Home Mortgage Loans – Navigating the Maze

Mortgage loans can be very confusing, considering how many different types there are. Unless you’re a mortgage expert, it can be daunting to wade through the home finance maze to decide which product is right for you.

To select a loan, it is important to clarify your objectives. Are you looking to buy a house? If so, do you plan to occupy it yourself, visit it occasionally as a second home, or rent it out as an investment? Perhaps you have already purchased the property and are looking to refinance. That means getting a whole new loan. That’s similar to getting the home loan in the first place. Or perhaps you’d like to leave the original loan in place, but add a second mortgage in the form of a home equity loan or home equity line of credit.

Let’s start with buying a house. The cheapest and most accessible loans are owner-occupiers. That means your plan is to live in the house yourself. Lenders trust the performance of these home loans more than any other because homeowners are presumed to always pay off their personal residence loan before investment properties, or those homes that they only visit once or twice a year. In theory, when you run into financial trouble, the last thing you’d miss paying for would be the house he lives in. Therefore, these loans have the best terms and are the easiest to obtain. There are many loan products available that don’t even require a down payment, and some banks partner with government agencies to help first-time homebuyers with down payments and a reasonable payment plan for those who qualify.

The next best type of loan program is for second homes. Second homes are also known as vacation homes. These home loans will have slightly less attractive rates than owner-occupant loans, but still better than investment property loans.

Mortgage loans for homes purchased for investment purposes are the most difficult to obtain and generally have the least attractive terms. They almost always require a down payment, and the required evaluations tend to cost more. This is because the appraiser must not only provide an opinion on the property’s value, but also an assessment of how the unit will fare as a rental. Fewer lenders are generally willing to finance investment homes, and those that do may require additional qualifications for the borrower, such as a minimum of two years of experience as a landlord. These loans are considered riskier because an investor is more likely to “walk out” (foreclose) on the home if it does not produce rental income or is not interested or unable to continue making payments. Sometimes the expensive *mortgage rates* that accompany these loans can be lowered by putting up more money, reducing the lender’s risk.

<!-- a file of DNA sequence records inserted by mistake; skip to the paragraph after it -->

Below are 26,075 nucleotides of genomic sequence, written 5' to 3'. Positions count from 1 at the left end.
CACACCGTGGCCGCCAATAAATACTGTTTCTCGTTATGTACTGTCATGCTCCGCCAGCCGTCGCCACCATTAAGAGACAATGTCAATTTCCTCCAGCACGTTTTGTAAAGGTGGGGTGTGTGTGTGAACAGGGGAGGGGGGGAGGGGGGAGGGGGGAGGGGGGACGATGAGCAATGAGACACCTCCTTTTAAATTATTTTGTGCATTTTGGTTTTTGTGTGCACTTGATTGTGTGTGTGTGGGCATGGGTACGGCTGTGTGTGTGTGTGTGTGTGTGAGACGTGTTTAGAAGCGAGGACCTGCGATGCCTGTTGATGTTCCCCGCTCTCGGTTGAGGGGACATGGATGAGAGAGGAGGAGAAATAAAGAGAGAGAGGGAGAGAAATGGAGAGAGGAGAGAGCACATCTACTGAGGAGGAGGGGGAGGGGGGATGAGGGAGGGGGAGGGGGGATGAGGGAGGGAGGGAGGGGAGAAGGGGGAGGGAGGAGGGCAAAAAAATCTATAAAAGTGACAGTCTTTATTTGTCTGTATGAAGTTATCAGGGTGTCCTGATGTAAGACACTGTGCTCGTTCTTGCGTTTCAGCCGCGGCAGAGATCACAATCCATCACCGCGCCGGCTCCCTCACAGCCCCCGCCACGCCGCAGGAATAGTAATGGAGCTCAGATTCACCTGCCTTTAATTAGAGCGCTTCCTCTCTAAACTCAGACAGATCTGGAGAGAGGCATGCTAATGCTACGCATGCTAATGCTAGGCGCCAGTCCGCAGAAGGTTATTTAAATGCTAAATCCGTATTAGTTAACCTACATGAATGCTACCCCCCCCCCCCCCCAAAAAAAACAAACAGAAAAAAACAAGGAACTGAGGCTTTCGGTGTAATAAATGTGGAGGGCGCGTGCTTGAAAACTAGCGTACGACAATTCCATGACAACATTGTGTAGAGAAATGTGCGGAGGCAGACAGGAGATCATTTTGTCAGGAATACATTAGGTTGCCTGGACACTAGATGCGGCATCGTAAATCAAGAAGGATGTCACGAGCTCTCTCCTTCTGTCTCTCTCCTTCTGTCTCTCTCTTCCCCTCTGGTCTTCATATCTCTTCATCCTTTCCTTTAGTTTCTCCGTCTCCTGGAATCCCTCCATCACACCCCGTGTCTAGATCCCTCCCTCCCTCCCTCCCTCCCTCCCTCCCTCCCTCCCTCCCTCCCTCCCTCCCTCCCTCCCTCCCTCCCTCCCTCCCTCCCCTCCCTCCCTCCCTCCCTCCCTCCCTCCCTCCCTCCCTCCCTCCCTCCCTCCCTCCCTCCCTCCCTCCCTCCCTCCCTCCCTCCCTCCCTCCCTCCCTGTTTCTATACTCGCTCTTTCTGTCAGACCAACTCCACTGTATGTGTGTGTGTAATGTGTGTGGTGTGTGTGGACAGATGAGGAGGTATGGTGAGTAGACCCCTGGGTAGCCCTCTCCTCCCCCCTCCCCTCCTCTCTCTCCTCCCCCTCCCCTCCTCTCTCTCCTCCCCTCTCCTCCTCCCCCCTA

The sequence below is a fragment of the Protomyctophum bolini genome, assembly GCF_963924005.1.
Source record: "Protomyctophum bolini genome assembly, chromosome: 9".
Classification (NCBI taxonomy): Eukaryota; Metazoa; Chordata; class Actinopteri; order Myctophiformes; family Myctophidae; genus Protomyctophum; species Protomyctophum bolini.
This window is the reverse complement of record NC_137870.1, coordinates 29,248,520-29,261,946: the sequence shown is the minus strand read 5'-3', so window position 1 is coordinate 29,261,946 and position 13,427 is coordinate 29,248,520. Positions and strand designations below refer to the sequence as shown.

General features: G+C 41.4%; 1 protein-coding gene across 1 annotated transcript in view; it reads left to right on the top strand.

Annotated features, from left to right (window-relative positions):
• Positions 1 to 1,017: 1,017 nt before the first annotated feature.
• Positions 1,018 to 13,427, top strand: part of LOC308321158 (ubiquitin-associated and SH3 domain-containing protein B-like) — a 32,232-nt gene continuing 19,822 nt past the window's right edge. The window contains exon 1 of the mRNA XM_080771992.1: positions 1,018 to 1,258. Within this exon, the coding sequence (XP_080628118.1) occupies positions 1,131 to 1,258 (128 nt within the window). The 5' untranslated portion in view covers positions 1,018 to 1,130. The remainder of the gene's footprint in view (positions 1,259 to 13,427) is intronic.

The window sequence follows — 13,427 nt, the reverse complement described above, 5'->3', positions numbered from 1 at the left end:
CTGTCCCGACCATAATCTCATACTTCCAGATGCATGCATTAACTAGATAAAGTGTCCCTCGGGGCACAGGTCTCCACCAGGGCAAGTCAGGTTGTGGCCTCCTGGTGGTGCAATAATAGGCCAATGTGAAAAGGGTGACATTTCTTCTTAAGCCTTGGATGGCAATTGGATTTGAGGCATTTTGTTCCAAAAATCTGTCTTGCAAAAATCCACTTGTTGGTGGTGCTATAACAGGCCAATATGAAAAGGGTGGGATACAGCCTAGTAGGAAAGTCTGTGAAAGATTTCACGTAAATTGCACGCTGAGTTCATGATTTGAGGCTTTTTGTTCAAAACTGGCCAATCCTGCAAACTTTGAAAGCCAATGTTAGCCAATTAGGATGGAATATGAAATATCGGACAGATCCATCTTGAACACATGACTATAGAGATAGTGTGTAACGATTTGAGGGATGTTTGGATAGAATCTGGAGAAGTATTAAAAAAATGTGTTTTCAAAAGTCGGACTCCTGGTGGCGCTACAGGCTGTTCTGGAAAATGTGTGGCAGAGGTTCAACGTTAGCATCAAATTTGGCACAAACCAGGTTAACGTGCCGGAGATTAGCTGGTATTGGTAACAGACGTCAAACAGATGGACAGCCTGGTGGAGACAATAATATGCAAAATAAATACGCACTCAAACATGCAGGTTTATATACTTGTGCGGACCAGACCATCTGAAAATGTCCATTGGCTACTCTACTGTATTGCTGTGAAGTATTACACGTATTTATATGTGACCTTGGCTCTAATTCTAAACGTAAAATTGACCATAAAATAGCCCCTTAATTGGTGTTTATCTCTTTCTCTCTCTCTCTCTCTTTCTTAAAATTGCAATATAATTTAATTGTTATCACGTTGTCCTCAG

If you already have a loan and are looking to refinance, there are two basic types of home mortgage refinance. [http://lasertargeted.com/mortgage/home-mortgage-refinancing-contract.html]. One is rate and term, which lowers your interest rate and extends the loan’s maturity date (amortization starts over, extending the time you have to pay off the property). This is a great way to take advantage of rates that are lower than when you originally got your loan. The amount of a rate term refinance loan is enough to pay off the existing mortgage balance, although there will be some closing costs included (this will vary from loan to loan, check with your mortgage broker or lender for details).

If your intent is to get cash out of the home, a cash-out refinance can do that if there is enough equity in the home to meet the lender’s LTV (loan-to-value) requirements. Not all homeowners will be eligible for a cash withdrawal, depending on what is owed on the home and its current value. This type of refinancing will increase the loan amount by the amount withdrawn, plus closing costs, and may result in higher payments.

Adding a second mortgage can present an alternative to a cash-out refinance. This also requires that there be enough equity in the home to add another lien without compromising the lender’s LTV requirements. A home equity loan provides the cash at one time and usually has a fixed rate. A home equity line of credit (HELOC) can be used as needed, and payments are only due on the amount used. HELOCS has adjustment rates. Both types, being second mortgages, have higher interest rates than a first mortgage. This is due to the increased risk for the lender. In the event of foreclosure, the former must be paid off before the latter, so the lender must price its products accordingly.

Before obtaining any type of mortgage financing, seek the advice of a mortgage loan professional and make sure you get all your questions answered. There are many loan products available, so choose the one that best suits your needs.

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